- He knows those who trust in Him: Not only does He know them in the sense of identification, but also in the sense of relationship. Trust implies relationship, and God knows those who trust in Him. “Once more, dear friends, this word ‘know’ here means loving communion . . . God knows us; he knows our prayers and tears, he knows our wishes, he knows that we are not what we want to be, but he knows what we do desire to be. He knows our aspirations, our sighs, our groans, our secret longings, our own chastenings of spirit when we fail; he has entered into it all. He says, ‘Yes, dear child, I know all about you; I have been with you when you thought you were alone. I have read what you could not read, the secrets of your own heart that you could not decipher I have known them all, and I still know them.’” (Spurgeon)
b. How important it is to know that the Lord is good!
- God is good in His very being - it is His very nature to be good
- God is good independently - no one must help Him be good
- God is eternally and unchangeably good
- God is good in each one of His Divine Persons
- God is good in all His acts of grace
- God is good in all His plans and purposes for our life
c. With an overflowing flood He will make an utter end of its place: Taking into account the character of God, though His slow to anger and good, He cannot forever overlook the sin and rebellion of the Assyrians. Their end in judgment will come like an overflowing flood.
i. The overflowing flood was fulfilled both figuratively and literally. “According to secular accounts, during the final siege of Nineveh by a rebel army of Persians, Medes, Arabians, and Babylonians, unusually heavy rains caused the rivers to flood and to undermine the city’s walls, which then collapsed . . . the invading armies entered the city through this breach in its defenses.” (Boice)
ii. The utter end of its place was also literally fulfilled. “Not only were these people lost from history, even the city was lost until it was discovered by archaeologists, beginning in the 1840’s.” (Boice)
iii. “The author is not expressing some personal feeling of vindication over some hurt by the oppressor, nor even a nationalistic chauvinism that pagan nations must be punished. Rather, Yahweh is applying his universal standard against evil, no matter who is responsible.” (Baker)
B. Nineveh destroyed, Judah delivered.
1. (9-11) The destruction of Nineveh.
What do you conspire against the Lord? He will make an utter end of it. Affliction will not rise up a second time. For while tangled like thorns, and while drunken like drunkards, they shall be devoured like stubble fully dried. From you comes forth one who plots evil against the Lord, a wicked counselor.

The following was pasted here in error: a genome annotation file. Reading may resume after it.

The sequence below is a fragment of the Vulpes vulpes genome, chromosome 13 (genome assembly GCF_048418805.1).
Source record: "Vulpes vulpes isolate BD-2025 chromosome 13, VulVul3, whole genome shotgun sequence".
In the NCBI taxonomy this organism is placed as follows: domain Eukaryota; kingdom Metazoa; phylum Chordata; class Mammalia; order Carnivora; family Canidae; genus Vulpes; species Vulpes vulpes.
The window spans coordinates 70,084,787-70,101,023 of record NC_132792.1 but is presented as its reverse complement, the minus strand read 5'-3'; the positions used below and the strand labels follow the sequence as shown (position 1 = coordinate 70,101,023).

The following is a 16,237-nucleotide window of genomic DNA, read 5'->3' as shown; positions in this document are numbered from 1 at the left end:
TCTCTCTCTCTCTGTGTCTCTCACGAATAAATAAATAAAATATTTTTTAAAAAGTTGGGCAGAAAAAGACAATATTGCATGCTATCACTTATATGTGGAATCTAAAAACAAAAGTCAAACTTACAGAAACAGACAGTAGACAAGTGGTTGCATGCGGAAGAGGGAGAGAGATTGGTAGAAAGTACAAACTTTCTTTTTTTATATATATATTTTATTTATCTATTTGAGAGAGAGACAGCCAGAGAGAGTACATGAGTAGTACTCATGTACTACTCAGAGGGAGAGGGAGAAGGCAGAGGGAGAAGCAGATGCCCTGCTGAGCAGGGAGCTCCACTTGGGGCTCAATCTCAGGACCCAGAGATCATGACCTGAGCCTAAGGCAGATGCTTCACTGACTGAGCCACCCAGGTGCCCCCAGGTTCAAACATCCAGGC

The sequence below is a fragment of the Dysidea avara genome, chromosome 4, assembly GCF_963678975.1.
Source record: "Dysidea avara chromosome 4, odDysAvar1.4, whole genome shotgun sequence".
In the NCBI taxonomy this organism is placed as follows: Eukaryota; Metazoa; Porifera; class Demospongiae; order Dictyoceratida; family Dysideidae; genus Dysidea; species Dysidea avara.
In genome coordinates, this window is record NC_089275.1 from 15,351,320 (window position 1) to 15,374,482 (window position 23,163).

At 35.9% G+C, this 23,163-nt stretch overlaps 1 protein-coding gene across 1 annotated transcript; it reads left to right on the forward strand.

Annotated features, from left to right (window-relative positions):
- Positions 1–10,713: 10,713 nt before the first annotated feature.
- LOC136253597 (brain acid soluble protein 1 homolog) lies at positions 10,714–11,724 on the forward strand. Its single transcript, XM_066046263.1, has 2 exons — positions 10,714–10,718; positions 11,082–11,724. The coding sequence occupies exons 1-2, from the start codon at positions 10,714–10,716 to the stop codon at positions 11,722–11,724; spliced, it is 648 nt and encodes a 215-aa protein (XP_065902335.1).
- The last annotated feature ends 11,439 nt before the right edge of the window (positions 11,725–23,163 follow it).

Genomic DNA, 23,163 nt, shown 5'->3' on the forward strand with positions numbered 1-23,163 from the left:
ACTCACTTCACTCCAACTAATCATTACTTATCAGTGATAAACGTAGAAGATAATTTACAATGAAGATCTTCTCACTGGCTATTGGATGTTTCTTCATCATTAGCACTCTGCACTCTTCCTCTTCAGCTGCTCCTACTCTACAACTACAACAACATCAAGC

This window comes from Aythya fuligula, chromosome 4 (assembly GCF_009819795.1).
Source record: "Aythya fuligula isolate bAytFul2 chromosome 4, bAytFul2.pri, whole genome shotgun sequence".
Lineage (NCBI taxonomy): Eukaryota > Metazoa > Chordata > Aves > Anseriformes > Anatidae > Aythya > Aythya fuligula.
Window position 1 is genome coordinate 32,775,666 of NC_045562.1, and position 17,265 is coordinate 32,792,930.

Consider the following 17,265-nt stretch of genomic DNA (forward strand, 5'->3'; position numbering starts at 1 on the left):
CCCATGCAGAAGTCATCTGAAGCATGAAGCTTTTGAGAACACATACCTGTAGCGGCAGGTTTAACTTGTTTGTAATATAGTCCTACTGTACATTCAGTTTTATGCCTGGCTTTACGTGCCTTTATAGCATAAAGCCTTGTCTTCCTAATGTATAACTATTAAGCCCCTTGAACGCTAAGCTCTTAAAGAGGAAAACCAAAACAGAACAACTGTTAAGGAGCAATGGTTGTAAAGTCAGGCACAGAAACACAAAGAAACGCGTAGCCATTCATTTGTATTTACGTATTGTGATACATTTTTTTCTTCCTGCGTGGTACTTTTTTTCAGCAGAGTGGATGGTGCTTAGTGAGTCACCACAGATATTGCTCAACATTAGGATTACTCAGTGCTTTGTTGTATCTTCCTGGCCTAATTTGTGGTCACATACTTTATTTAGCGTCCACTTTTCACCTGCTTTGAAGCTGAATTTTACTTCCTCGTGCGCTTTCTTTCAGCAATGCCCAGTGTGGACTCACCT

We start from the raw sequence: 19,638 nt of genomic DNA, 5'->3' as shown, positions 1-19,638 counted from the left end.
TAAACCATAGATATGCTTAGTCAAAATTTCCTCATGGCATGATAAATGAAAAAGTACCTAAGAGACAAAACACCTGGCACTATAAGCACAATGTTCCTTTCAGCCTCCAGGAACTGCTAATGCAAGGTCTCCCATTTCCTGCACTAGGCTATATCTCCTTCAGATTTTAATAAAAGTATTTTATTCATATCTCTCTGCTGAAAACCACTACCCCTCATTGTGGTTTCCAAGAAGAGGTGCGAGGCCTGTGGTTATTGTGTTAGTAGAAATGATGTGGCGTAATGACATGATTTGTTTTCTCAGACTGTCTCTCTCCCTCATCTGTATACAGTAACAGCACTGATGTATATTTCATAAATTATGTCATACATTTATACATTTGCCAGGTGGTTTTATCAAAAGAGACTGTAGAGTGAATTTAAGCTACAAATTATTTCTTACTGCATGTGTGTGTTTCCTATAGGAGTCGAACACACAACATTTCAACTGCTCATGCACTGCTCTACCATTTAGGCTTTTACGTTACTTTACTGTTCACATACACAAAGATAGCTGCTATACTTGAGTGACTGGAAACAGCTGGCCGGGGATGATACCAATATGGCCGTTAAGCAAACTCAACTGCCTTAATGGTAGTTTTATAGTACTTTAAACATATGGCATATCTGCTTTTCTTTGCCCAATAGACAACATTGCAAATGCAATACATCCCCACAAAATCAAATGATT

a. He will make an utter end of it: Nineveh was ripe for a devastating judgment. This was not a harsh chastening; this was utter destruction to come upon the city. The promise “Affliction will not rise up a second time” sounds encouraging, until we realize that it will not rise up a second time because the judgment will be so severe the first time.
b. They shall be devoured like stubble fully dried: The dry leftover stalks of grass are ready to be devoured by the smallest flame. This is how ripe Nineveh is for judgment, and how complete the fire of judgment will be when it comes.
2. (12-13) The deliverance of Zion.
Thus says the Lord: “Though they are safe, and likewise many, yet in this manner they will be cut down when he passes through. Though I have afflicted you, I will afflict you no more; for now I will break off his yoke from you, and burst your bonds apart.”
a. Though they are safe: The enemies of Zion looked mighty; they were safe and many. Yet they will be devastated by the judgment that the Lord promised.
b. Though I have afflicted you, I will afflict you no more: God’s people looked weak and afflicted; yet God promises that they will be strengthened and restored. The power of their oppressors will be broken (I will break off his yoke from you).
i. Could not the believer today, who is trapped or oppressed by sin, ask God to break the yoke of sin? It must be done with a complete willingness to walk in the freedom God gives, but only God can break off the power of the things that bind us.
3. (14) The end of the wicked in Assyria.
The Lord has given a command concerning you: “Your name shall be perpetuated no longer. Out of the house of your gods I will cut off the carved image and the molded image. I will dig your grave, for you are vile.”
a. Your name shall be perpetuated no longer: The city of Nineveh was once instantly recognized as one of the great “power cities” of the world. God promises to bring this wicked city so low that they lose their legacy and name among the nations.
b. I will dig your grave, for you are vile: In this vivid - almost extreme - imagery, God warns Nineveh of its coming judgment and destruction.
4. (15) Blessing in Judah.
Behold, on the mountains the feet of him who brings good tidings, who proclaims peace! O Judah, keep your appointed feasts, perform your vows. For the wicked one shall no more pass through you; he is utterly cut off.
a. Behold, on the mountains the feet of him who brings good tidings, who proclaims peace! The contrast between the fate of the godly and wicked is nothing but good news to Nahum and the people of God.
i. Isaiah 52:7 uses a similar expression, but Isaiah marvels at the beauty of the feet of him who brings good news. Nahum would certainly agree, because those who bring good tidings have beautiful feet; they partner with God for the salvation of men. The feet speak of activity, motion, and progress, and those who are active and moving in the work of preaching the gospel have beautiful feet.
ii. In Isaiah, the good news is the coming of the Messiah. In Nahum, the good news is the defeat of the enemies of God’s people. Revelation 17 and 18 describe the fall of Babylon, representing the world system and all of its support structure. Revelation 18:9-19 shows how the kings and merchants of the earth mourned the fall of Babylon, but Revelation 18:20 through 19:6 shows how heaven rejoiced over the fall of the world system. What was mourned on earth was applauded in heaven, and the same principle applies in Nahum’s prophecy of Nineveh’s fall.
iii. “Rejoicing is not in this context gleeful gloating at the misfortune of others . . . Rather it is pleasure at the vindication of God and his promises.” (Baker)
b. O Judah, keep your appointed feasts, perform your vows: Knowing the grace and mercy of God to His people should not make the believer careless in obedience, it should make the believer more careful to obey every word of the Lord.
©2001 David Guzik - No distribution beyond personal use without permission.